Today, we’re taking a look at Cloudpunk. A game that was suggested to me cause of my above-average interest in cyberpunk. While Cloudpunk definitely fits with the tropes of the cyberpunk genre, I feel it’s also unique in a lot of ways. With the genre, there are certain expectations of what a cyberpunk game will be like. You typically imagine something like Deus Ex, or Cyberpunk 2077. Something with a lot of augmentations, special powers, and weapons. Shooters typically.
However, Cloudpunk isn’t really a shooter. In fact, it has more in common with the recently released Death Stranding than Cyberpunk 2077. You’re not really doing any combat at all. Instead, you spend your time driving from place to place, delivering packages, and investigating an emergent plot.
Another Day On The Job
Cloudpunk’s story starts out very simply. You’re Raina, and you’re about to have your first day on your new job. Having just moved to the big city, you’ve taken work as a driver for a company called Cloudpunk. Raina isn’t really much of a big city girl. She’s from the countryside, having grown up on a farm. She likes music, but hates corporate culture and city life. She is very aware of where her heart lies. And it tends to put her at odds with the characters she encounters in her new environment.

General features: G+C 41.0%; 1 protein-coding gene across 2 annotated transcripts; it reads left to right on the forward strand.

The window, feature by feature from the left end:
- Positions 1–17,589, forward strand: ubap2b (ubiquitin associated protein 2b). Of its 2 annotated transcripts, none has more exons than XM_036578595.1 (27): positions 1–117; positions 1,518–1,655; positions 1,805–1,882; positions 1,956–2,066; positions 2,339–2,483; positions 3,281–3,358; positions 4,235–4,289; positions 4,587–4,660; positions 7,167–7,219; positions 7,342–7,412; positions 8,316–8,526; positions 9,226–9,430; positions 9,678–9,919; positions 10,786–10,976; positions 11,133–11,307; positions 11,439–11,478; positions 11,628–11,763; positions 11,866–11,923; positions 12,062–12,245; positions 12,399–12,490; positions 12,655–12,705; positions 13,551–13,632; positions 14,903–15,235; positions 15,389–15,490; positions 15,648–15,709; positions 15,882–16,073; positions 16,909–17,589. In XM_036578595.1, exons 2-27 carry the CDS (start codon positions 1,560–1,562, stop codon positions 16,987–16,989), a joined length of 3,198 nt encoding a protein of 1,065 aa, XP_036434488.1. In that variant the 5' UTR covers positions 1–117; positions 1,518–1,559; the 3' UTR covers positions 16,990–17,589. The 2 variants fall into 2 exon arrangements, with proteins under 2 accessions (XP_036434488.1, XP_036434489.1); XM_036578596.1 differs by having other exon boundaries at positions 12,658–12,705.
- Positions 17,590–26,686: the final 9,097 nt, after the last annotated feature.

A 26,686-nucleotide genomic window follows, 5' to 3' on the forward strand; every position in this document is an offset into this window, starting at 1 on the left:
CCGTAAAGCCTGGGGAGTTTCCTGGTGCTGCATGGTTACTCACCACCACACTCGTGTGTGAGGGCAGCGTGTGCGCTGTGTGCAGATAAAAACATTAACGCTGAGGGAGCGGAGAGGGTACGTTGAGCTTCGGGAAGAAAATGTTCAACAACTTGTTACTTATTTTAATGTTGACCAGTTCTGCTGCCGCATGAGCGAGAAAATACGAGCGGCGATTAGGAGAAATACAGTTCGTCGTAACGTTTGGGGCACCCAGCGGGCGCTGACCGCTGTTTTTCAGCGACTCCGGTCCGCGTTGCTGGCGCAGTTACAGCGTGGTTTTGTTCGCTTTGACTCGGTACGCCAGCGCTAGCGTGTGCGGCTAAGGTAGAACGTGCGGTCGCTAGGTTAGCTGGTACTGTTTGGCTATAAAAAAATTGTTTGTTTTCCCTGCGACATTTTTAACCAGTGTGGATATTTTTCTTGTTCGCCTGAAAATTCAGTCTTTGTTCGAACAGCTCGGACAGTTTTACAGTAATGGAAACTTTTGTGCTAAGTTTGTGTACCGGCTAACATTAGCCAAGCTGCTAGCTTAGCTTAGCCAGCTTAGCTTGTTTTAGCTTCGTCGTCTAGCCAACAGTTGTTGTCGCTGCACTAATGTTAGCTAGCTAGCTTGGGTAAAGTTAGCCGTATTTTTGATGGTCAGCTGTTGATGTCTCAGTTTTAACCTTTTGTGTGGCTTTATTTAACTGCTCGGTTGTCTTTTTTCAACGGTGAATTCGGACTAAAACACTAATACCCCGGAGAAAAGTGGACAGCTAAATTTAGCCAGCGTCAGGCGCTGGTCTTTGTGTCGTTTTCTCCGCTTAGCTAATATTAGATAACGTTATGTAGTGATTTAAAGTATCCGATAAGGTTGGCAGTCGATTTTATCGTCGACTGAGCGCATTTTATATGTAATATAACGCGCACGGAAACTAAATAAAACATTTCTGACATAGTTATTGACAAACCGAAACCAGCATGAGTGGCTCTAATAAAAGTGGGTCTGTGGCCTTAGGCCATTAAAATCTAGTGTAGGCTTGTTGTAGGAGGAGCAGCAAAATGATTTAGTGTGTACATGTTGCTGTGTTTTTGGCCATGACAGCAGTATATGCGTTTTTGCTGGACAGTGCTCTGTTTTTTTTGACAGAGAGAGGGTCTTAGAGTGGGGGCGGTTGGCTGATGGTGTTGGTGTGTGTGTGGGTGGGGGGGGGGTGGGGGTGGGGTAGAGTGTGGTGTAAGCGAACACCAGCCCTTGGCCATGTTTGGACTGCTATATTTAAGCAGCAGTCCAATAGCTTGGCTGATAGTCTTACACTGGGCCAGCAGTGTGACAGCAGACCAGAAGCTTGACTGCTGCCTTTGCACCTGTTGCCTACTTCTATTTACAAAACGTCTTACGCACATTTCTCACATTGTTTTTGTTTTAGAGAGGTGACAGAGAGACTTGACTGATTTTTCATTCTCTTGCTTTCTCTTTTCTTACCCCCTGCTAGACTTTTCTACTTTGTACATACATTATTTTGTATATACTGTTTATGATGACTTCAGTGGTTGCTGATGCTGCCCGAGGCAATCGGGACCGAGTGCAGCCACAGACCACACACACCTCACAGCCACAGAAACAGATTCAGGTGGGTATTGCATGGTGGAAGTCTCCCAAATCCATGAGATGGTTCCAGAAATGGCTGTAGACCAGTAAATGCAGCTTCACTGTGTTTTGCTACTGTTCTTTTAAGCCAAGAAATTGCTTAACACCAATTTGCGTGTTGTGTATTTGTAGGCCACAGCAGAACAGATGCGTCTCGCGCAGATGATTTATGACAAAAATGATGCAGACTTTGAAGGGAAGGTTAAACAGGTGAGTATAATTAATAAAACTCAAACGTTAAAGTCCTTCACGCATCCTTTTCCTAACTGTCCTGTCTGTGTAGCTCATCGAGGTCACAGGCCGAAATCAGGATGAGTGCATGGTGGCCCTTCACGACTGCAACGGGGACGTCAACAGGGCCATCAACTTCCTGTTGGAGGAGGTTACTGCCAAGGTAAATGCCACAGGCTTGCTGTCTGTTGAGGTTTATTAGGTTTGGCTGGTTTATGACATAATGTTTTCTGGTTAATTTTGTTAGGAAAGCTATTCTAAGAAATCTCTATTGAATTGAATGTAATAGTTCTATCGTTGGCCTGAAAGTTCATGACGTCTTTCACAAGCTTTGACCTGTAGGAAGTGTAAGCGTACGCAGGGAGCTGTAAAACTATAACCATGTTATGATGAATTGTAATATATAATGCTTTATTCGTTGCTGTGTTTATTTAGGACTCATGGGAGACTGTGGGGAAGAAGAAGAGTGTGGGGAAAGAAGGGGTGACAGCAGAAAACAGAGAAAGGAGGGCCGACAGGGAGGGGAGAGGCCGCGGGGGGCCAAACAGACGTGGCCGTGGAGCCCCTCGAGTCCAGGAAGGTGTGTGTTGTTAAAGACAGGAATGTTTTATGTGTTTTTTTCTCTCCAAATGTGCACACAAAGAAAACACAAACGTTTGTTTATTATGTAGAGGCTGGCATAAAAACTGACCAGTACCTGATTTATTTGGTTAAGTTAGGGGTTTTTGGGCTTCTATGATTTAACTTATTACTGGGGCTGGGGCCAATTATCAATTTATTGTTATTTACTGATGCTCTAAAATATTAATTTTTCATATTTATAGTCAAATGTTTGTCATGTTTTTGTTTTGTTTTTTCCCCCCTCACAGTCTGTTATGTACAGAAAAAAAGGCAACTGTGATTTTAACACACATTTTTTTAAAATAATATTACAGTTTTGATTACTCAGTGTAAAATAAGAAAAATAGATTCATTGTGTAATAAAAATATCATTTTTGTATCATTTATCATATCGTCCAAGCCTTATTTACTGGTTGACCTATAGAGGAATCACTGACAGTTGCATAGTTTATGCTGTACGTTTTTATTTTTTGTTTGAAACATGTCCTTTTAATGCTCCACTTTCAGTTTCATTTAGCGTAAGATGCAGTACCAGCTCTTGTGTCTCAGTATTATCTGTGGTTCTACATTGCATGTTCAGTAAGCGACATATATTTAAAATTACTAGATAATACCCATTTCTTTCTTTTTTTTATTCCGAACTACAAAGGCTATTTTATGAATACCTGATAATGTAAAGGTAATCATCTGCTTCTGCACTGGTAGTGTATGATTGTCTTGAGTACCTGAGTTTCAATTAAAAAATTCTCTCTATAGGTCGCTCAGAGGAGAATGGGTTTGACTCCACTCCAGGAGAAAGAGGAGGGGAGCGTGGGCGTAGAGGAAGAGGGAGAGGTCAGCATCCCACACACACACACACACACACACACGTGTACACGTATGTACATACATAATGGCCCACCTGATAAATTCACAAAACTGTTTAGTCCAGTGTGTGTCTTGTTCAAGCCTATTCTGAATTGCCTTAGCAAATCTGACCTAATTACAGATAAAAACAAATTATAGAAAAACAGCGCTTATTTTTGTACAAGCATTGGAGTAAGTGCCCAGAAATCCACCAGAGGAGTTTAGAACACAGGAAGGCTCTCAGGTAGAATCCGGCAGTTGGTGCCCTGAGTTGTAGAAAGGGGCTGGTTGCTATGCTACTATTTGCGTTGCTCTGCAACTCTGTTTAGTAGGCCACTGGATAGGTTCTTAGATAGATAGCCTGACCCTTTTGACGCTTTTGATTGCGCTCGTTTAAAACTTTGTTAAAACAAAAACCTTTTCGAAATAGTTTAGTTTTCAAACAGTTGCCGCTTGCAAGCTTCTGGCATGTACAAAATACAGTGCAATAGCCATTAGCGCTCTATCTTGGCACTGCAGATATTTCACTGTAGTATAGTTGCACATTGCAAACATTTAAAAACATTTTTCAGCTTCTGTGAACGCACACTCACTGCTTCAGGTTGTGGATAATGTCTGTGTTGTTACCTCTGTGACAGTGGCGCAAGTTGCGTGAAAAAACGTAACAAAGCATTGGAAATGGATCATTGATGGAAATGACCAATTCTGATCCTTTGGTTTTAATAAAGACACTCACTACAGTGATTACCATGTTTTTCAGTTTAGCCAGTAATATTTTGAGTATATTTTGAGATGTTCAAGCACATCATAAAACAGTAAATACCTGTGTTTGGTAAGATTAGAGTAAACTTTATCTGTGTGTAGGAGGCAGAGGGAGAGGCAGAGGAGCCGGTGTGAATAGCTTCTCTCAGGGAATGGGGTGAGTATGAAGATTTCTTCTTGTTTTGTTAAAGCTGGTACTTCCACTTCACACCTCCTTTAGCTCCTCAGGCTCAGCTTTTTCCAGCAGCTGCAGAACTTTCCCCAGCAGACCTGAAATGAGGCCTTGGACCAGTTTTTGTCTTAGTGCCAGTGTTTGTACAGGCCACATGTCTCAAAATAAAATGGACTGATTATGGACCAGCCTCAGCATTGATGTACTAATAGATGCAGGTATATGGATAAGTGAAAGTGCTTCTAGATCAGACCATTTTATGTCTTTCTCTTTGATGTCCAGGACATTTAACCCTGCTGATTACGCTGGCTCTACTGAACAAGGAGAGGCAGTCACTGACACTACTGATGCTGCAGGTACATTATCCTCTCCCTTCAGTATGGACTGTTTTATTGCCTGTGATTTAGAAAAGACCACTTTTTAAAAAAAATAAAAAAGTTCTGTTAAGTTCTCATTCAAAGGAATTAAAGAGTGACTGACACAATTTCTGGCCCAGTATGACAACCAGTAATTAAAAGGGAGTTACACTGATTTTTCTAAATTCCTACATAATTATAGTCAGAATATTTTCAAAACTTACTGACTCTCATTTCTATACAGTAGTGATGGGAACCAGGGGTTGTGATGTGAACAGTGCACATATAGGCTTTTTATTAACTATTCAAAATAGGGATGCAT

A lot of people she meets thinks of her as a bit naive. A bit unaware of how things work in the city. But Raina knows that her perspective might help her see things that other people won’t. And she quickly picks up on a larger plot happening when people around her start acting strange.
On your adventures, you’re aided by your AI companion Camus, who has the literal personality of a dog. You’re also helped by Control, your contact at Cloudpunk. You’re tasked with picking up packages and delivering them while asking as few questions as possible. Of course, Raina isn’t too good at keeping her nose out of things.
Cyberpunk Delivery Service
Cloudpunk is an open-world exploration game, where you spend most of your time going to different points of the game world. You can also freely explore if you want to, which is often encouraged as talking to people can give you sidequests to do. But for the most part you go around completing mission objectives. The actual driving feels very nice. Since you’re flying around in the air, the controls are a bit floaty compared to how driving on the ground would feel. But on PC you can control your car using the mouse, which gives plenty of control over the vehicle.